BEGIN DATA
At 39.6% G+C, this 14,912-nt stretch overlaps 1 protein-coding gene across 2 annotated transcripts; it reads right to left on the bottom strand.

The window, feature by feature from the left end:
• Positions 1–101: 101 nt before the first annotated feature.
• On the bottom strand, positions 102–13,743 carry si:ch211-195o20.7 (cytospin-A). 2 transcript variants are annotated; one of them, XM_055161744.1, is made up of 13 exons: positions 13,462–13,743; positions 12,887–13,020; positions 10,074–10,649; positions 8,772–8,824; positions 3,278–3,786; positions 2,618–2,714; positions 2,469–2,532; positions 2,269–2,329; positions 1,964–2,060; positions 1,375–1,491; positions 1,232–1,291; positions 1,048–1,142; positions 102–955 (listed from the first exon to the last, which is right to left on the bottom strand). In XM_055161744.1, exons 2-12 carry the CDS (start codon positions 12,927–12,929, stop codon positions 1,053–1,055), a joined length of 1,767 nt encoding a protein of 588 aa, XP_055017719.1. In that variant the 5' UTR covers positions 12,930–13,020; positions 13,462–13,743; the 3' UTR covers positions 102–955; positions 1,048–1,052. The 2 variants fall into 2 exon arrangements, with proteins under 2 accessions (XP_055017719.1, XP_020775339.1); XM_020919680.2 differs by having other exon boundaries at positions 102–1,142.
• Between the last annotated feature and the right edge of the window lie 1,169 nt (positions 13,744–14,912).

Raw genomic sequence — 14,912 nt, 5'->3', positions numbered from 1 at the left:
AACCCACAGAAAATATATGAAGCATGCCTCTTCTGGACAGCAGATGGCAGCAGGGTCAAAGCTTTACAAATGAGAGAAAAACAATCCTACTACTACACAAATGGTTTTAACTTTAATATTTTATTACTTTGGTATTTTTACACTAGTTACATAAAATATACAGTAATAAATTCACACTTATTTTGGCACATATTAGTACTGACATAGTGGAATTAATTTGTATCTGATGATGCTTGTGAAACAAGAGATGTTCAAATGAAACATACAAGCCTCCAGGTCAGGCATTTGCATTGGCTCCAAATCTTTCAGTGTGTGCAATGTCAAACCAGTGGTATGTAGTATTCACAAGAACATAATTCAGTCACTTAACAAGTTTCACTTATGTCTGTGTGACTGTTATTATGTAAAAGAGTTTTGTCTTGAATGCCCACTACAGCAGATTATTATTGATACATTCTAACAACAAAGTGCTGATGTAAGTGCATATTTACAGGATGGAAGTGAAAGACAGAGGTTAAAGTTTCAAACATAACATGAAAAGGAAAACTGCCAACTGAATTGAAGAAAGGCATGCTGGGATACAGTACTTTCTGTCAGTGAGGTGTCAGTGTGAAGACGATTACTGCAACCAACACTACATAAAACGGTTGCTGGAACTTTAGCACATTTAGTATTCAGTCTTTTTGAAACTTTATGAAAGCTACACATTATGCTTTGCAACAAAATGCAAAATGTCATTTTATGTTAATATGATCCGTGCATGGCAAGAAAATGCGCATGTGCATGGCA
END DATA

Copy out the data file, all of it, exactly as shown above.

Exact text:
At 39.6% G+C, this 14,912-nt stretch overlaps 1 protein-coding gene across 2 annotated transcripts; it reads right to left on the bottom strand.

The window, feature by feature from the left end:
• Positions 1–101: 101 nt before the first annotated feature.
• On the bottom strand, positions 102–13,743 carry si:ch211-195o20.7 (cytospin-A). 2 transcript variants are annotated; one of them, XM_055161744.1, is made up of 13 exons: positions 13,462–13,743; positions 12,887–13,020; positions 10,074–10,649; positions 8,772–8,824; positions 3,278–3,786; positions 2,618–2,714; positions 2,469–2,532; positions 2,269–2,329; positions 1,964–2,060; positions 1,375–1,491; positions 1,232–1,291; positions 1,048–1,142; positions 102–955 (listed from the first exon to the last, which is right to left on the bottom strand). In XM_055161744.1, exons 2-12 carry the CDS (start codon positions 12,927–12,929, stop codon positions 1,053–1,055), a joined length of 1,767 nt encoding a protein of 588 aa, XP_055017719.1. In that variant the 5' UTR covers positions 12,930–13,020; positions 13,462–13,743; the 3' UTR covers positions 102–955; positions 1,048–1,052. The 2 variants fall into 2 exon arrangements, with proteins under 2 accessions (XP_055017719.1, XP_020775339.1); XM_020919680.2 differs by having other exon boundaries at positions 102–1,142.
• Between the last annotated feature and the right edge of the window lie 1,169 nt (positions 13,744–14,912).

Raw genomic sequence — 14,912 nt, 5'->3', positions numbered from 1 at the left:
AACCCACAGAAAATATATGAAGCATGCCTCTTCTGGACAGCAGATGGCAGCAGGGTCAAAGCTTTACAAATGAGAGAAAAACAATCCTACTACTACACAAATGGTTTTAACTTTAATATTTTATTACTTTGGTATTTTTACACTAGTTACATAAAATATACAGTAATAAATTCACACTTATTTTGGCACATATTAGTACTGACATAGTGGAATTAATTTGTATCTGATGATGCTTGTGAAACAAGAGATGTTCAAATGAAACATACAAGCCTCCAGGTCAGGCATTTGCATTGGCTCCAAATCTTTCAGTGTGTGCAATGTCAAACCAGTGGTATGTAGTATTCACAAGAACATAATTCAGTCACTTAACAAGTTTCACTTATGTCTGTGTGACTGTTATTATGTAAAAGAGTTTTGTCTTGAATGCCCACTACAGCAGATTATTATTGATACATTCTAACAACAAAGTGCTGATGTAAGTGCATATTTACAGGATGGAAGTGAAAGACAGAGGTTAAAGTTTCAAACATAACATGAAAAGGAAAACTGCCAACTGAATTGAAGAAAGGCATGCTGGGATACAGTACTTTCTGTCAGTGAGGTGTCAGTGTGAAGACGATTACTGCAACCAACACTACATAAAACGGTTGCTGGAACTTTAGCACATTTAGTATTCAGTCTTTTTGAAACTTTATGAAAGCTACACATTATGCTTTGCAACAAAATGCAAAATGTCATTTTATGTTAATATGATCCGTGCATGGCAAGAAAATGCGCATGTGCATGGCA